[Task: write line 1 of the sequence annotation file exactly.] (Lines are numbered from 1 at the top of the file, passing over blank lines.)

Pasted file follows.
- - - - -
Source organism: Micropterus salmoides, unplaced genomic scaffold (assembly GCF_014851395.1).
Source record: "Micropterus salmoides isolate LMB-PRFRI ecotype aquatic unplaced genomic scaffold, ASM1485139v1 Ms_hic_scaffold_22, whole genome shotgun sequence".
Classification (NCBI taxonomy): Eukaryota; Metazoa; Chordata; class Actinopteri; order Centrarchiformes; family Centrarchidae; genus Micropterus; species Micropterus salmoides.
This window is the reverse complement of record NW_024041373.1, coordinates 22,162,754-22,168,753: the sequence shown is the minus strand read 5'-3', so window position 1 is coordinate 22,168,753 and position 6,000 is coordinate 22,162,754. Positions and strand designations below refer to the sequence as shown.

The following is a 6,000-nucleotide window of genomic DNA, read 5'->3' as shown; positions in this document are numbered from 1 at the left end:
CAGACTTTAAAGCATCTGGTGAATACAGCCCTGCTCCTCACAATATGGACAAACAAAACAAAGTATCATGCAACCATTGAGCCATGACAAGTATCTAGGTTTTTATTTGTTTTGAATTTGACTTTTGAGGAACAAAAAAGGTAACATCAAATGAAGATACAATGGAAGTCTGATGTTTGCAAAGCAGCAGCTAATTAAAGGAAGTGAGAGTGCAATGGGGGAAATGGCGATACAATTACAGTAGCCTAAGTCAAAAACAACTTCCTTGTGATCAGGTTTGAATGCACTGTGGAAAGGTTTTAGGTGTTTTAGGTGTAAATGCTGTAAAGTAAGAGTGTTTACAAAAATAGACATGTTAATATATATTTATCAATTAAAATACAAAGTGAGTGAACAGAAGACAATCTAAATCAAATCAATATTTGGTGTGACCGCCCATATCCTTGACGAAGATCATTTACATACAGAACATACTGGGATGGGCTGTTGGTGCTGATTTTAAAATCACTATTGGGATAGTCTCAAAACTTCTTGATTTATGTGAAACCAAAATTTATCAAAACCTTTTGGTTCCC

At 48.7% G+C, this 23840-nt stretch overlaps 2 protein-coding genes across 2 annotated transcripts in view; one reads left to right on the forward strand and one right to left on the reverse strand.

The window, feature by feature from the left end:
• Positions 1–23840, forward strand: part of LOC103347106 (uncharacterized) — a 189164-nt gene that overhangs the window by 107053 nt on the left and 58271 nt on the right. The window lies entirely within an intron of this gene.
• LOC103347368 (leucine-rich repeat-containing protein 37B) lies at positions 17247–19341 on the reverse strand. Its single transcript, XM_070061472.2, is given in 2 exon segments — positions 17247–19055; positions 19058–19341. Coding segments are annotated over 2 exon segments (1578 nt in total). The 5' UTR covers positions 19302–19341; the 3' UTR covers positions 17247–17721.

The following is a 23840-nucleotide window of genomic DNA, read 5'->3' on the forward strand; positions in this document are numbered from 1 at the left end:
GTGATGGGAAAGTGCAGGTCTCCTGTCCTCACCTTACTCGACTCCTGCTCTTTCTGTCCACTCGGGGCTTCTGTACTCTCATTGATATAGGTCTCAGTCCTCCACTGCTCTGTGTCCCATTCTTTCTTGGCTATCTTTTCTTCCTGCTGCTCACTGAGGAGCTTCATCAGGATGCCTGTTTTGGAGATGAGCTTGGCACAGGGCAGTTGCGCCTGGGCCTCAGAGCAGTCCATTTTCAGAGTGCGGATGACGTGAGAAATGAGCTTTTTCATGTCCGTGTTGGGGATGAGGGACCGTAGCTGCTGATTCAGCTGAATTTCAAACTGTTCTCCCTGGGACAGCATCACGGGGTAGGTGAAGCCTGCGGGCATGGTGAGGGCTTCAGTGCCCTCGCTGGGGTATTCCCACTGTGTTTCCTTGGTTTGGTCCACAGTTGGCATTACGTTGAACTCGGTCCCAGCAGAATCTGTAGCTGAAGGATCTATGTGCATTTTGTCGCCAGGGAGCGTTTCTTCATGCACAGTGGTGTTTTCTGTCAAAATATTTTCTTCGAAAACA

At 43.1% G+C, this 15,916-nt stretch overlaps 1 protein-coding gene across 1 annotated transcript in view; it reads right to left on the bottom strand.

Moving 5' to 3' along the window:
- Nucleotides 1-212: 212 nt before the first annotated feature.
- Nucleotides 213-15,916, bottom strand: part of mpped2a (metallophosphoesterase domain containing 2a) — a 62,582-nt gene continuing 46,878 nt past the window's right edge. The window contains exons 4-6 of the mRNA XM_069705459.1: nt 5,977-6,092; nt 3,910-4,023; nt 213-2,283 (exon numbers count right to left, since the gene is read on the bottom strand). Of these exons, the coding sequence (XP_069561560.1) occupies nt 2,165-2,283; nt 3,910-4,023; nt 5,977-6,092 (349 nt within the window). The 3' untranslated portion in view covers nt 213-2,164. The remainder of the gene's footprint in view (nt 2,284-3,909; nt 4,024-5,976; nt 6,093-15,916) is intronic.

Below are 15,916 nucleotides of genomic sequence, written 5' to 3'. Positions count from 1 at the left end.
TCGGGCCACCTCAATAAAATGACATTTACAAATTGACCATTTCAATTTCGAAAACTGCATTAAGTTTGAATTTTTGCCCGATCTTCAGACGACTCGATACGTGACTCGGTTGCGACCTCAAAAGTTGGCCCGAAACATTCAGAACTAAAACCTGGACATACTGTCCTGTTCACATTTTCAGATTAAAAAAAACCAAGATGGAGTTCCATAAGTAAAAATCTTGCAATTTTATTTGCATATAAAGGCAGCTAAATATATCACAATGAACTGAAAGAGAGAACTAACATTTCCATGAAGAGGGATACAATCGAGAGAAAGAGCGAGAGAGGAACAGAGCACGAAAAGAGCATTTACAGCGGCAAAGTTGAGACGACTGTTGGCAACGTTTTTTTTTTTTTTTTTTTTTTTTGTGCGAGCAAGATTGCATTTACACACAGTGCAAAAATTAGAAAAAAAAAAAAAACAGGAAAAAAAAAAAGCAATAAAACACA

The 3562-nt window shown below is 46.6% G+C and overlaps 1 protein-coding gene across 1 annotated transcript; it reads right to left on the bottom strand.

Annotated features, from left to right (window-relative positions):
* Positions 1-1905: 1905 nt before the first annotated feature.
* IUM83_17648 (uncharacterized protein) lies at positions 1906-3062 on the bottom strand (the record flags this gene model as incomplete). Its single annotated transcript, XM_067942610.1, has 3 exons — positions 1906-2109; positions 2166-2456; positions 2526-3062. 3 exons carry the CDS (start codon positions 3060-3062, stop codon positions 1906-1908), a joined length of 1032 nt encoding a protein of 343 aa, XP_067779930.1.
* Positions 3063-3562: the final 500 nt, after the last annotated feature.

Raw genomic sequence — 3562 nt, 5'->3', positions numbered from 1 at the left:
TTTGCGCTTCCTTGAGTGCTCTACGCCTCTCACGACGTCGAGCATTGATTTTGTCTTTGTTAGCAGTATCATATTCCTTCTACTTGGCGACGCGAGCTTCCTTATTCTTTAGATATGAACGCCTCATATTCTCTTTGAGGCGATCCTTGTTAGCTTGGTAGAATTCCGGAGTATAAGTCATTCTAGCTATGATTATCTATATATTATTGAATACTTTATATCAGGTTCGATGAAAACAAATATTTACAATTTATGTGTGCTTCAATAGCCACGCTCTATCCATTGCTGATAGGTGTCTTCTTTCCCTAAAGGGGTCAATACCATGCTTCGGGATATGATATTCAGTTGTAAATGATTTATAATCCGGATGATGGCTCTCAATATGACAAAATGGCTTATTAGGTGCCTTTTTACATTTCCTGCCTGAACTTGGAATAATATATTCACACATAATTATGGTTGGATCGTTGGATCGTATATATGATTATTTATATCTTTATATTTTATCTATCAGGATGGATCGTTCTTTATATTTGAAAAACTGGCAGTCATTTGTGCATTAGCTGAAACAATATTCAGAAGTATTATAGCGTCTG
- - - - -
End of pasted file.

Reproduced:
Source organism: Micropterus salmoides, unplaced genomic scaffold (assembly GCF_014851395.1).